In July 2015, when the spending review kicked off, the Treasury asked all central government departments for options for cutting their budgets by 25 per cent and 40 per cent. It was reasonably clear at the time that 40 per cent was a negotiating tactic, but general consensus among education watchers was that the relevant bit of DfE would be cut by around the lower figure (with BIS likely to make a higher cut in their HE and FE space).
At about 1.15pm today, the chancellor announced that the DfE’s unprotected budget would go down by just 6 per cent in real terms between now and the end of the Parliament. In cash terms, the budget will actually rise – from £53.6 billion to £57.1 billion. (BIS budget will be cut by 17 per cent, but again the fears of many in FE that their budget would be decimated have not come to pass, with adult FE spending being protected in cash terms).
This is a staggeringly good result for DfE and the education system in general. Before today, we knew that core 5-16 schools funding would be protected in cash terms per pupil. The spending review has now confirmed this (in fact, owing to a slight increase in the budget, it is now technically being protected in real terms at an aggregate level). But the spending review also had good news for the unprotected areas of the DfE’s budget. The capital budget has been increased by £7 billion over the previously announced figure, which will pay for much-needed school places across the country, including in 500 new free schools.
Childcare funding has more or less stayed the same – including an extra £300 million to increase the hourly rate paid to providers from 2017 – although the eligibility requirements for the new 30 hours of free childcare have slightly (and sensibly) been tightened. Similarly, the core funding rate paid to schools and colleges for 16-18 learners, which was also in many people’s sights, will stay the same in cash terms. And sixth-form colleges, so often the forgotten part of the forgotten FE sector, will be allowed to become academies, with the Treasury having finally and sensibly agreed to waive the VAT that they are required to pay and which has prevented this from happening in the past.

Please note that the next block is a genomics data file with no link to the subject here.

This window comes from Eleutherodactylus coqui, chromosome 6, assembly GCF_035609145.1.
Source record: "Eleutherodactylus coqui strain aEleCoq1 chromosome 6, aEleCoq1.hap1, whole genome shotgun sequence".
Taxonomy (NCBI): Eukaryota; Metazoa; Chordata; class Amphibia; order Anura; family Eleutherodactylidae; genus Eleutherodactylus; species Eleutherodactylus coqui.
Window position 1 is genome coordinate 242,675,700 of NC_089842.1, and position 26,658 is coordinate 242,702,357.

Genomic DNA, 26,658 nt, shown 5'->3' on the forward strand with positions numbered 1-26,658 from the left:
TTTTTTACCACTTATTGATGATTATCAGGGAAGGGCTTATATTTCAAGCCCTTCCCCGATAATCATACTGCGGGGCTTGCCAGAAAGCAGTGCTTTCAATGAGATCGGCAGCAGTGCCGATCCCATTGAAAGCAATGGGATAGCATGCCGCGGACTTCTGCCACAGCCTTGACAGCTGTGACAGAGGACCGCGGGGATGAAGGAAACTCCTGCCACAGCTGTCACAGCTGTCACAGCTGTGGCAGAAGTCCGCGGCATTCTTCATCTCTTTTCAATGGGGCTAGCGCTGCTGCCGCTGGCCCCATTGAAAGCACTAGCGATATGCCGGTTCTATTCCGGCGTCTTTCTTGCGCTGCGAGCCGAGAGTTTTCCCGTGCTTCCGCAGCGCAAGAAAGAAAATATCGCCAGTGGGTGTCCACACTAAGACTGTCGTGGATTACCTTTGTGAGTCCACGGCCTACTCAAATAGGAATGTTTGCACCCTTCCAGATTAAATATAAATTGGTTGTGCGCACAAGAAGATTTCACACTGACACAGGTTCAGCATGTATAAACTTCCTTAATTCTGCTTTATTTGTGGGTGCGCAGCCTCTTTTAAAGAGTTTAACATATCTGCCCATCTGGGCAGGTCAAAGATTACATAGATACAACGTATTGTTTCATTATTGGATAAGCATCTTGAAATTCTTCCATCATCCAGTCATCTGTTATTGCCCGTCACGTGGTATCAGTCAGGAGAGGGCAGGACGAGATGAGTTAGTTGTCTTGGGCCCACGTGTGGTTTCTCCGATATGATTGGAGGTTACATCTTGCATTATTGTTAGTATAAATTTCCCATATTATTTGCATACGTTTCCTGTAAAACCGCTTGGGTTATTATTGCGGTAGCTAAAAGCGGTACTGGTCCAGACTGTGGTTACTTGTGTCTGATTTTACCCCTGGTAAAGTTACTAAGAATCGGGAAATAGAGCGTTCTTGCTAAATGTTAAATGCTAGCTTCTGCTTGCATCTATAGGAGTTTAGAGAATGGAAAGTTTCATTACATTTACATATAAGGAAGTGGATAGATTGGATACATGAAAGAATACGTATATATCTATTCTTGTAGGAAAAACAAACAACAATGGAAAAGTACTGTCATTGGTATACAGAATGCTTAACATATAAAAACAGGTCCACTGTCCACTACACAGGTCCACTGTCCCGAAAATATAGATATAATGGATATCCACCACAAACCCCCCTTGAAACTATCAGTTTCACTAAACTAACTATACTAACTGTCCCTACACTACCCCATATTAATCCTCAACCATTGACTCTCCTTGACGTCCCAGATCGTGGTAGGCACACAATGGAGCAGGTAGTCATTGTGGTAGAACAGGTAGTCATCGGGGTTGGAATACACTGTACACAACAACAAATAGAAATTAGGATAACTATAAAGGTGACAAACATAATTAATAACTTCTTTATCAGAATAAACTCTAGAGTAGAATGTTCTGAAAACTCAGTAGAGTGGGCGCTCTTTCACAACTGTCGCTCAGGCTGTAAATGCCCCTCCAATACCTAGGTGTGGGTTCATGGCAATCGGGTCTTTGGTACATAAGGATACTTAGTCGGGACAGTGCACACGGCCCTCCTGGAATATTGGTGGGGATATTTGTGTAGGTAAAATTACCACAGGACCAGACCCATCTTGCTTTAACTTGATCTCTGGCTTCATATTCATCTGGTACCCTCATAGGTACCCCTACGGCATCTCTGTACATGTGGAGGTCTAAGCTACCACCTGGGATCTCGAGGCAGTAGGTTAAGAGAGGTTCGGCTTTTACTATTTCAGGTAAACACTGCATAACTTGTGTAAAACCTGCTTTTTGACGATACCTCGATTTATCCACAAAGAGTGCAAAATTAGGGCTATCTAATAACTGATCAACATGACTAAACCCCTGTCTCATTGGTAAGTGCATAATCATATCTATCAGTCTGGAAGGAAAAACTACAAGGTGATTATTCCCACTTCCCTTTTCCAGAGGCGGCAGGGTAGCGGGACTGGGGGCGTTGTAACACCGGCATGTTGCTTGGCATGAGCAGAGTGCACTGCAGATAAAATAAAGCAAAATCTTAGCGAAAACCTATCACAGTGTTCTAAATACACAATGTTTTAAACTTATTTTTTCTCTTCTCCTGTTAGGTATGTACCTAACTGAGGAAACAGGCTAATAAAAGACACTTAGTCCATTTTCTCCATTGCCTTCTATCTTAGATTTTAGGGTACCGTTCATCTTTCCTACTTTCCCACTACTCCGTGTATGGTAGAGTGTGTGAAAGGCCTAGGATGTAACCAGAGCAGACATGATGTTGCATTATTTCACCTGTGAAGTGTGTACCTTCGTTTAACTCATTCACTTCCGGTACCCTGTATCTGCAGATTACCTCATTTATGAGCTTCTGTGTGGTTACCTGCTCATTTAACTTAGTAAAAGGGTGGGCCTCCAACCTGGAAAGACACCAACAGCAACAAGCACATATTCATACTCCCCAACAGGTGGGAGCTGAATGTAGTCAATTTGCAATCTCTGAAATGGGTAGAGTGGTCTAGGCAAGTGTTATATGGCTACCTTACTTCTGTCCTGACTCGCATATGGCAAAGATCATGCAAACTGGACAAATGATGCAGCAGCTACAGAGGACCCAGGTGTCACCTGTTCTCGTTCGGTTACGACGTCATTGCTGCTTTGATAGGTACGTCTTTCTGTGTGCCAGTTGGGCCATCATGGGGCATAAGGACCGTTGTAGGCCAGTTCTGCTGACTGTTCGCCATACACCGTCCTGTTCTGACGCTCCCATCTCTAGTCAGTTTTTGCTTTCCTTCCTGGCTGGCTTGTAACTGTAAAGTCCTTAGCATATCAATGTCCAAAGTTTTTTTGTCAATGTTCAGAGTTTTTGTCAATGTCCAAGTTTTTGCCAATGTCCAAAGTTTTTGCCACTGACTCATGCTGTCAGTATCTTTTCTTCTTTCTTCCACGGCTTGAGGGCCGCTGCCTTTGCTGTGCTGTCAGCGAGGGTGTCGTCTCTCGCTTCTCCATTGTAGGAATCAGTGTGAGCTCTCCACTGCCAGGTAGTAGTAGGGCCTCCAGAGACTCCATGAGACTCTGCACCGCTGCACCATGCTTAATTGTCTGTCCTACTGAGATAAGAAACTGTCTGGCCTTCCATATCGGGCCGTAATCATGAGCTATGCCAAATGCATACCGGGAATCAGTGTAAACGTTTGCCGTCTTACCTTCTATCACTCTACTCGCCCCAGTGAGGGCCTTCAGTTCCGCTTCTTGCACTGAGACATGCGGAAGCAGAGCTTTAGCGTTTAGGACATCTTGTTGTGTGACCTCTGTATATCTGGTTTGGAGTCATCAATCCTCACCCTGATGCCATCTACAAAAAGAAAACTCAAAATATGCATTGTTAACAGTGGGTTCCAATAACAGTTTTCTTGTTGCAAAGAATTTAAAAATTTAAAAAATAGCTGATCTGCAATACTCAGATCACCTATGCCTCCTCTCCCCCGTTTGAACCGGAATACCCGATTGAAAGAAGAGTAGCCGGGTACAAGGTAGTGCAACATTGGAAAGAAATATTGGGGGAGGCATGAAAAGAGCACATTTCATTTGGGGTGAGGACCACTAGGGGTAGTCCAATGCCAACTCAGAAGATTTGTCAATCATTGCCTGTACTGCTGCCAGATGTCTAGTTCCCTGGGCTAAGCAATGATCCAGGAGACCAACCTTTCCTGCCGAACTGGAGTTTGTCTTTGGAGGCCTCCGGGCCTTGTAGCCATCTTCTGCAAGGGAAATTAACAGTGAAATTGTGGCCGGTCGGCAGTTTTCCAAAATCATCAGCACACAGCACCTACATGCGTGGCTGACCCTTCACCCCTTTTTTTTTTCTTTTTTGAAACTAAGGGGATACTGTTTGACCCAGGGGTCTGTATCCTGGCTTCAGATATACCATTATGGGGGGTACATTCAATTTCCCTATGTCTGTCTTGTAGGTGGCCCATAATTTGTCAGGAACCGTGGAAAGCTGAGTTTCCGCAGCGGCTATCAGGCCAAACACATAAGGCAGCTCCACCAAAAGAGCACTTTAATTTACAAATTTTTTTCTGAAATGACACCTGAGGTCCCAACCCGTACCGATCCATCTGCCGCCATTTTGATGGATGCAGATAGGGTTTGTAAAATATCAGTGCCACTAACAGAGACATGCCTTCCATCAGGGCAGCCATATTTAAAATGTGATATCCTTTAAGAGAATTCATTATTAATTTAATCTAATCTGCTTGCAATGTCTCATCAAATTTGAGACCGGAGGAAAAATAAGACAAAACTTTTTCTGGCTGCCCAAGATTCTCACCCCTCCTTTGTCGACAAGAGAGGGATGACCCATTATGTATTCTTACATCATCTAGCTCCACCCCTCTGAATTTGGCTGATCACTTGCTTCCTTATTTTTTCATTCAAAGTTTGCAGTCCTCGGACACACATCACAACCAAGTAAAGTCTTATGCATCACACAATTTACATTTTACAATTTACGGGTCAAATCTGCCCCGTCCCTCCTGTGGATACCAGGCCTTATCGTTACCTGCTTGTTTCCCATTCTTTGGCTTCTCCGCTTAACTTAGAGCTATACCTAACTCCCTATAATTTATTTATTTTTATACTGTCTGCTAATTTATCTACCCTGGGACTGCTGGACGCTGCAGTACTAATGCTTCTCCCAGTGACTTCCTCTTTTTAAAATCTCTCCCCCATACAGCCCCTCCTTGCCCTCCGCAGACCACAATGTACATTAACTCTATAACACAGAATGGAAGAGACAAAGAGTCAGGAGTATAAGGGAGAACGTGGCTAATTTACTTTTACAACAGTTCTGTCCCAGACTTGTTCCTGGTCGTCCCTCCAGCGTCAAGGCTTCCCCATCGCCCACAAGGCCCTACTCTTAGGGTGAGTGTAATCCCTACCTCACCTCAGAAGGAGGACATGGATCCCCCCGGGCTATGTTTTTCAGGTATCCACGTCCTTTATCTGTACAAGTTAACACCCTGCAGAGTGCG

So where’s the sting in the tail? Three things; two old and one new. The first is that the core budget for schools (and colleges for 16- to 18-year-olds) will only be protected in cash terms, not real terms, so inflation will partly eat away at it. Second, the national funding formula, confirmed today, will likely mean some sort of reallocation away from some schools towards others. And the third, which was newly announced today, was a scrapping of Education Services Grant (ESG) for Academies by the end of this Parliament (although a small amount will be retained for local authorities to spend). This is funding used for services that academies don’t get for free from their local authority – eg, welfare and pastoral services, attendance support and so on. It has been in the government’s sights before – it took a £200 million cut for 2015-16, and the remainder of schools' share (about £600 million) will now taper away by 2020. ESG is worth £87 per pupil, so a 2,000 pupil Academy will take a £174,000 cut per year.
There’s no doubt then that schools will still feel chill winds in the next few years through a combination of the three factors above. But there is also no doubt in my mind that in a trade off where the options were to cut childcare, to further cut 16-18 funding, or to remove ESG, the best option has been chosen. (It should, however, be noted that the continuation of universal infant free school meals, by pure coincidence, comes to around the same amount as that saved through the abolition of ESG.)
All in all, if I were working in a nursery, school or FE college today, I would be breathing a huge sigh of relief.
Last week's Whispers from Westminster column can be found here (article available free to subscribers).
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